laptop with videoconference call

Building Rapport in a Virtual Workplace

Working in a virtual workplace has many benefits, but it can also make it more difficult to build rapport with your colleagues.

Building rapport and forming strong relationships is a vital skill for anyone wishing to build a successful career, regardless of industry. With all or most of our interactions occurring via Zoom, Google Meet, and Slack, the tools and strategies associated for creating and sustaining rapport have changed.

Being able to connect with people in a virtual setting could be just what you need to set yourself apart from your peers and take your career to the next level.

That said, building rapport virtually is a challenge; one many of us are unaccustomed to. By definition, rapport is the act of building trust and understanding. It is going beyond surface level connection and the walls of the office to really get to know someone as a person. It’s something that took work and dedication when we saw each other every day at our desks and in the hallways of the office, and it’s something that takes twice the work now that we don’t.

But it is possible.

Turn Your Camera On

Our brains are hardwired to respond to people’s faces. That’s why you feel a certain type of way when you see your high school crush’s updated Facebook profile picture and a very different type of way when the leader of your favorite team’s rival comes across your feed (talking about you, LeBron).

It’s also why you should be communicating as much as possible via video chat. Holding meetings and one-on-ones with the camera on builds credibility and gives you the ability to use non-verbal cues like facial expressions and hand movements to better relay your message.

Video chat tells people you care about them and that they are worth your time and deserving of your focus. They can see for themselves you are giving them 100% of your attention and not half-listening while practicing your crocheting at the same time.

So turn your camera on! Show people you care by showing them your face.

Ask Questions

One of the worst habits you can develop when talking to coworkers is getting so focused on what you need to say that you forget to ask questions. Questions uncover problems, unlock creativity, and encourage an atmosphere of constant learning and innovation.

Questions are also the best way to get to know someone. It is impossible to build rapport without them. Every time you talk to a teammate, start with questions. Ask about their day, their family, their weekend. Find out what they’re doing in their spare time, what they’re binge watching tonight, or where their dream vacation destination is.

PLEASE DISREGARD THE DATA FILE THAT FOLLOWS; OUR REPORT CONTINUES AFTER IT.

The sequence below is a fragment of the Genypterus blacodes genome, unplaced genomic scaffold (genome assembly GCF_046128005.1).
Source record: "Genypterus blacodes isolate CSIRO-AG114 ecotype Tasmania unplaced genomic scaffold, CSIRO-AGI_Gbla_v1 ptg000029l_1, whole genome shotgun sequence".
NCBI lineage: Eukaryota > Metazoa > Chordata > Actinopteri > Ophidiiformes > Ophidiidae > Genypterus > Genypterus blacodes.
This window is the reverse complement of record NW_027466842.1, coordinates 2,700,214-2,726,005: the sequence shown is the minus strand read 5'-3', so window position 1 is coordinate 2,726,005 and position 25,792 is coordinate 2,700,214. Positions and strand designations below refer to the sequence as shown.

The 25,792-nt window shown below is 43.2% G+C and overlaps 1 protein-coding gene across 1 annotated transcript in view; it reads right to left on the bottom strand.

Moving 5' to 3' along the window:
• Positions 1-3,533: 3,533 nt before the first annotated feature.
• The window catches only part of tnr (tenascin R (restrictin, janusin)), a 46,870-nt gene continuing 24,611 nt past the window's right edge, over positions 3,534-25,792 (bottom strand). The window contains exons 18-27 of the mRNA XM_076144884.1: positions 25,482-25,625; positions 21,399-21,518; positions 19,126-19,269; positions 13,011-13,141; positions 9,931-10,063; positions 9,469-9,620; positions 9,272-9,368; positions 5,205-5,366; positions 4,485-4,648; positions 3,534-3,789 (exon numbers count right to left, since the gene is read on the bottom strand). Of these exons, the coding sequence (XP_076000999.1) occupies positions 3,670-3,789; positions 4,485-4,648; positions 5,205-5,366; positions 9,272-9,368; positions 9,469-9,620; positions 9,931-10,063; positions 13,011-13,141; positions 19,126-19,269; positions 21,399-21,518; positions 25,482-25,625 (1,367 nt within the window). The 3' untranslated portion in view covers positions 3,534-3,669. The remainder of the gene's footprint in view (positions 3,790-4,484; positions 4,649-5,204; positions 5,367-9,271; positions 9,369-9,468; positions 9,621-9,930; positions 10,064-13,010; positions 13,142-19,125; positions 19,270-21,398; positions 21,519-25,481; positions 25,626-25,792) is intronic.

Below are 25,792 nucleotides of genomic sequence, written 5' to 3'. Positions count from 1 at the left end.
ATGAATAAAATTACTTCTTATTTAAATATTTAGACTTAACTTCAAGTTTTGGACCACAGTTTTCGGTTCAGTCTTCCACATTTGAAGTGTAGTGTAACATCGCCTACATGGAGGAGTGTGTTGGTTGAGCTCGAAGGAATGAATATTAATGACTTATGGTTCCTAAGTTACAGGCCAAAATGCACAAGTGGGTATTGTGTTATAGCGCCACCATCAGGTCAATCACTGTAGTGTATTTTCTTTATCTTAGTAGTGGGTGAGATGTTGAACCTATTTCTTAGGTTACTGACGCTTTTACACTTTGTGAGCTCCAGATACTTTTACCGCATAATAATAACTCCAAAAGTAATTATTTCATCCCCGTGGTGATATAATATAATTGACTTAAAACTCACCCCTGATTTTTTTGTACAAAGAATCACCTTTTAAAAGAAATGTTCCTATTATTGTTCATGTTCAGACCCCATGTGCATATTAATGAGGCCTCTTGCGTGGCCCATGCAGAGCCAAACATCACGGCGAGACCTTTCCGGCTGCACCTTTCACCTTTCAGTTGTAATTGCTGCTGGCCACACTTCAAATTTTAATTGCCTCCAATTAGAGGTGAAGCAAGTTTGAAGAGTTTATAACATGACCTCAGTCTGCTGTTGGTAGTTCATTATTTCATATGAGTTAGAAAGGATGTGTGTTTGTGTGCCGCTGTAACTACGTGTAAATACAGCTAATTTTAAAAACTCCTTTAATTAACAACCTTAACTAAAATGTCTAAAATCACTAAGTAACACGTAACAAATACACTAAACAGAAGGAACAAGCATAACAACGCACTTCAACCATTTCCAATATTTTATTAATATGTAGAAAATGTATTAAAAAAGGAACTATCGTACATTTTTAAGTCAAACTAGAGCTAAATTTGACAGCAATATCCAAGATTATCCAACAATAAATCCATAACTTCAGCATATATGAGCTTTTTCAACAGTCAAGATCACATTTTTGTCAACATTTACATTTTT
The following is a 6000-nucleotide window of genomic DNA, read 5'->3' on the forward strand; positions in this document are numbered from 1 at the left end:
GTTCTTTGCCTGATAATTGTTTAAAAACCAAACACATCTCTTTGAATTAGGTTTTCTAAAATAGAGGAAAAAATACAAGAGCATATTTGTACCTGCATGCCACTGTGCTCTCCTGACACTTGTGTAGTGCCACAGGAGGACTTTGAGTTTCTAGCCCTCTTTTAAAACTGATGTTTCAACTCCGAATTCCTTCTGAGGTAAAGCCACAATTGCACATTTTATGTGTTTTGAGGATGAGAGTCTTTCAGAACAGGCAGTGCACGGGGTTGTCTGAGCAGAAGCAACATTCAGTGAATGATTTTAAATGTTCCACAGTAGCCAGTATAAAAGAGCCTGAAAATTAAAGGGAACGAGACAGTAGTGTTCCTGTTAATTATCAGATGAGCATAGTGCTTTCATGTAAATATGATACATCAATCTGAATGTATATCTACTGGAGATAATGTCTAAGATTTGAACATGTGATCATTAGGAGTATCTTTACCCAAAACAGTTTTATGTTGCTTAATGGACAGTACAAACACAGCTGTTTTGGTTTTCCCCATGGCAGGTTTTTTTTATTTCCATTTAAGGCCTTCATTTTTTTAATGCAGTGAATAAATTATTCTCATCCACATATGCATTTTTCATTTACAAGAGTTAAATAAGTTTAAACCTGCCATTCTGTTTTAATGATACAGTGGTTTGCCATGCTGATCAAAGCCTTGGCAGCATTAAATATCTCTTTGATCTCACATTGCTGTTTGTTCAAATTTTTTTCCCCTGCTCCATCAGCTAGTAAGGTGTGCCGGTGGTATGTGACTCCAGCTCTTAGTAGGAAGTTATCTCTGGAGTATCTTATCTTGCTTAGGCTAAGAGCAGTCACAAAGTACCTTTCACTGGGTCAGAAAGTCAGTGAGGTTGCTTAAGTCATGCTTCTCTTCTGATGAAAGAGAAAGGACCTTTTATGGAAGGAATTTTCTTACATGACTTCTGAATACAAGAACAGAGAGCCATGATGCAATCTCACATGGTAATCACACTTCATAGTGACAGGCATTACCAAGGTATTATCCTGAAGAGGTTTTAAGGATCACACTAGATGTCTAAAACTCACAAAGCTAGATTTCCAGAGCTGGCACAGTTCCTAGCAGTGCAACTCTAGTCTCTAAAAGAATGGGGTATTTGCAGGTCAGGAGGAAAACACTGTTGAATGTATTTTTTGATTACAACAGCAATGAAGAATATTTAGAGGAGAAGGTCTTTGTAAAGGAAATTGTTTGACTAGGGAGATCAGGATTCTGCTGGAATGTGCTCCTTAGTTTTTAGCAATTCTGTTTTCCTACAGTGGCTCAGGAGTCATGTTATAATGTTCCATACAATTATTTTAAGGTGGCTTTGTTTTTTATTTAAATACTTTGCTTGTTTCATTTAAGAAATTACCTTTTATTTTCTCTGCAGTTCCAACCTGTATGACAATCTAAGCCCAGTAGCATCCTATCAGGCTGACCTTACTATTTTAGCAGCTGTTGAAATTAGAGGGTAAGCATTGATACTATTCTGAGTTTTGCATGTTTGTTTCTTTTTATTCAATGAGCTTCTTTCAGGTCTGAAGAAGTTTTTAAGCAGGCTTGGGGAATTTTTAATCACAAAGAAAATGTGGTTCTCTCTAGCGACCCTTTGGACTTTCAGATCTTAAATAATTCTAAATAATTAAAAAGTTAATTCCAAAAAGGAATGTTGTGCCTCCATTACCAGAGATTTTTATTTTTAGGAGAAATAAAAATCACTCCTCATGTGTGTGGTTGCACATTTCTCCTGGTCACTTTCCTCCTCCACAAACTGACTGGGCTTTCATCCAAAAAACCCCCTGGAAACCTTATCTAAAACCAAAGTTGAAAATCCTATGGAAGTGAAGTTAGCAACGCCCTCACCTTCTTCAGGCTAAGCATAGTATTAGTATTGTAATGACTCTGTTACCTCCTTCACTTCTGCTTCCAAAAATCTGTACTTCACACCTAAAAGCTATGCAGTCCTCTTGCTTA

Every time you ask a sincere question, you strengthen a relationship.

Talk When You Want To, Not Just When You Have To

Too much workplace communication happens on a “need to” basis and not a “want to” one. This has become even more true as we’ve shifted to remote work. Now that we only ever see each other in meetings, we’ve lost a critical piece of relationship building: unprompted conversation.

So how do we fix this problem considering telecommuting is here to stay?

You might consider scheduling group breaks where the whole team can jump on a Zoom call at the same time with no agenda. Work talk is prohibited. Laughter and lighthearted disagreements over whether or not Luke Skywalker could beat Harry Potter in a fight are encouraged.

Add a ‘Just For Fun’ Slack Channel

Slack doesn’t have to just be a place for important workplace conversations. It can also be a place to share random internet gems, your favorite memes, and unbelievable sports highlights (talking about you again, LeBron).

If you don’t have one already, create a new Slack channel for your team or business to talk about the unimportantly important things.

Engaging in this channel gives you a more intimate look into your colleagues interests, hobbies, and sense of humor, all of which are necessary components of long-lasting relationships.

Get Together (Safely)

Slowly but surely, we’re returning to the office. In masks and with borderline-reckless amounts of hand sanitizer, sure. But we’re going back.

Which brings us to perhaps the best way to build rapport virtually, which is: break free of the virtual and get together in person.

Now, you’re probably thinking, “Isn’t that kind of paradoxical?” Yes. Yes it is. But is it true? Yes. Yes it is.

Between coronavirus restrictions and remote workers living in different states (or countries), I get that it isn’t possible for everyone to plan face-to-face time. But where it is, take advantage of it. Plan a team lunch at a park or use tools like Tactic to schedule meeting time in one of your office’s conference rooms so you can get together while staying safe.

Because at the end of the day, no amount of virtual interaction can replace the benefits of in-person face time.

Hopefully this list has made you realize that, although building rapport virtually is a new challenge for many of us, it isn’t insurmountable. With the right tools and a little extra effort, you can create relationships with colleagues that will survive anything life chooses to throw at them, including a global pandemic.